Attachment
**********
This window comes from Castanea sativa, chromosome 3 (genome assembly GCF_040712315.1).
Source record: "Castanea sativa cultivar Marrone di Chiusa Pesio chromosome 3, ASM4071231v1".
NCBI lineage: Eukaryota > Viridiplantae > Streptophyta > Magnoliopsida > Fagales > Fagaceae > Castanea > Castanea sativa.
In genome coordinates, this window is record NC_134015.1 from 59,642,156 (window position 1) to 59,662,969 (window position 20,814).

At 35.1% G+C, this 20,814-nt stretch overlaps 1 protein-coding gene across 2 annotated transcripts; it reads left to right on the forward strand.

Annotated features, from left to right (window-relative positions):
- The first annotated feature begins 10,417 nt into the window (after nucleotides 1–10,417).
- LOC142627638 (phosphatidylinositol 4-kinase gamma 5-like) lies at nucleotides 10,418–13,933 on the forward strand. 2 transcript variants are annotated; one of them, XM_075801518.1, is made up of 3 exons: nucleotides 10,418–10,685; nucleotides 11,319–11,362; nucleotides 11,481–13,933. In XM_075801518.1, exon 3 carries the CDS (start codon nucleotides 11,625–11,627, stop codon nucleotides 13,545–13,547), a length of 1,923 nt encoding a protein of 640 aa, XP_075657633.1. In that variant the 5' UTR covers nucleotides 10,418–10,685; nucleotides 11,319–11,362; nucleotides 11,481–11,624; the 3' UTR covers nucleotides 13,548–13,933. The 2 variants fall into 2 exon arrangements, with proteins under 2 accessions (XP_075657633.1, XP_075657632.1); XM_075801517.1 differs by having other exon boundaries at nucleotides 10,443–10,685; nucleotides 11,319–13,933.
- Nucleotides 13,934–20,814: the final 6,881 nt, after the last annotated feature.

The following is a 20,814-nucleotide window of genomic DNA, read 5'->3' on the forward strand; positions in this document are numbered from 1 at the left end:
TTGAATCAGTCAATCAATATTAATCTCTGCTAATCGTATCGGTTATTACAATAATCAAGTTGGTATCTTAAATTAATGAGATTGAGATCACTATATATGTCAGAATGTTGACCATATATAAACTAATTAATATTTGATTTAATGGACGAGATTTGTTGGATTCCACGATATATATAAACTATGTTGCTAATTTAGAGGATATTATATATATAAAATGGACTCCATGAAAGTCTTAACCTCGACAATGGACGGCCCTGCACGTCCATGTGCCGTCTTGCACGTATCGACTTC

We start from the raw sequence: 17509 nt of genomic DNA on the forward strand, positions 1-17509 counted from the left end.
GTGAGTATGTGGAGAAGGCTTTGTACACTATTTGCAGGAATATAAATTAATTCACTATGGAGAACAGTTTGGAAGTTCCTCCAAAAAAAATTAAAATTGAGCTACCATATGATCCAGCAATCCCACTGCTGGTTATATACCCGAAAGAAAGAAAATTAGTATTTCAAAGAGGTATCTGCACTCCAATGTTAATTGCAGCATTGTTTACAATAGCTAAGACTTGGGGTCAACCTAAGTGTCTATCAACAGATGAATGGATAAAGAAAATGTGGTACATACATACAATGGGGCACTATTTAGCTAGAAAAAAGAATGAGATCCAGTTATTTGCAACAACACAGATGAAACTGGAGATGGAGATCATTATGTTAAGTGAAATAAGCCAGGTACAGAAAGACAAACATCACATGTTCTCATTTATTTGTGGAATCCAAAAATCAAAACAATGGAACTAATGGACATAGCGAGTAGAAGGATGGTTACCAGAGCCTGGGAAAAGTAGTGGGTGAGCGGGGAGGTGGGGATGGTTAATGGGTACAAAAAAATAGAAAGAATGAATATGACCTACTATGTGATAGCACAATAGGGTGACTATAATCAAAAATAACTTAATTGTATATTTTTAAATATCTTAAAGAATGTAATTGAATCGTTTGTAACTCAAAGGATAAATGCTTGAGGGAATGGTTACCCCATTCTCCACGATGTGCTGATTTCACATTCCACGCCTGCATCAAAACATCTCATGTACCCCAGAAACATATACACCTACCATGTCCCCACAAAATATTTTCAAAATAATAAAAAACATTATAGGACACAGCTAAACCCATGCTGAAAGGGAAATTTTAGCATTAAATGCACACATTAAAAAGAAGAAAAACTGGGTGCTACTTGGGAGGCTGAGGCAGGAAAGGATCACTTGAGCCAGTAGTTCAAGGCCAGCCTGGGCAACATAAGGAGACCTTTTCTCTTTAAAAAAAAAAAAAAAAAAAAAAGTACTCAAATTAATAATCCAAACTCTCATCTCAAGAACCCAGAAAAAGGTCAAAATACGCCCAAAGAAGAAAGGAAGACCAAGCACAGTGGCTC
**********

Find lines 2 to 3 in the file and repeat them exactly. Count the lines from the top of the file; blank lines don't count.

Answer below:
Source record: "Castanea sativa cultivar Marrone di Chiusa Pesio chromosome 3, ASM4071231v1".
NCBI lineage: Eukaryota > Viridiplantae > Streptophyta > Magnoliopsida > Fagales > Fagaceae > Castanea > Castanea sativa.